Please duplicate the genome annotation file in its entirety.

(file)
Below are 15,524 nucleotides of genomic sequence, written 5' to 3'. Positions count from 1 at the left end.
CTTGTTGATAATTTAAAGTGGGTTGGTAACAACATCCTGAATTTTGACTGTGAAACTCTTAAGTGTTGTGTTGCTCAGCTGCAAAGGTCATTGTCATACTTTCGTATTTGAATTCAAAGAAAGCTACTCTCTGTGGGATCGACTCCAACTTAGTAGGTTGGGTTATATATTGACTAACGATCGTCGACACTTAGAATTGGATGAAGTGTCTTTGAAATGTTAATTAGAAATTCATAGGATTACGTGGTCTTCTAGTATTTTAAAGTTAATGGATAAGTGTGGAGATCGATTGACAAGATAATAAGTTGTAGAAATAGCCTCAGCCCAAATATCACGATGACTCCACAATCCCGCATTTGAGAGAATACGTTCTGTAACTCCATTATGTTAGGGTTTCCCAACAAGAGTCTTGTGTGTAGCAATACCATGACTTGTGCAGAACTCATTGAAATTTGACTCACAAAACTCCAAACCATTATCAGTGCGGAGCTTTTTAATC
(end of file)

Below are 15,524 nucleotides of genomic sequence, written 5' to 3'. Positions count from 1 at the left end.
CTTGTTGATAATTTAAAGTGGGTTGGTAACAACATCCTGAATTTTGACTGTGAAACTCTTAAGTGTTGTGTTGCTCAGCTGCAAAGGTCATTGTCATACTTTCGTATTTGAATTCAAAGAAAGCTACTCTCTGTGGGATCGACTCCAACTTAGTAGGTTGGGTTATATATTGACTAACGATCGTCGACACTTAGAATTGGATGAAGTGTCTTTGAAATGTTAATTAGAAATTCATAGGATTACGTGGTCTTCTAGTATTTTAAAGTTAATGGATAAGTGTGGAGATCGATTGACAAGATAATAAGTTGTAGAAATAGCCTCAGCCCAAATATCACGATGACTCCACAATCCCGCATTTGAGAGAATACGTTCTGTAACTCCATTATGTTAGGGTTTCCCAACAAGAGTCTTGTGTGTAGCAATACCATGACTTGTGCAGAACTCATTGAAATTTGACTCACAAAACTCCAAACCATTATCAGTGCGGAGCTTTTTAATC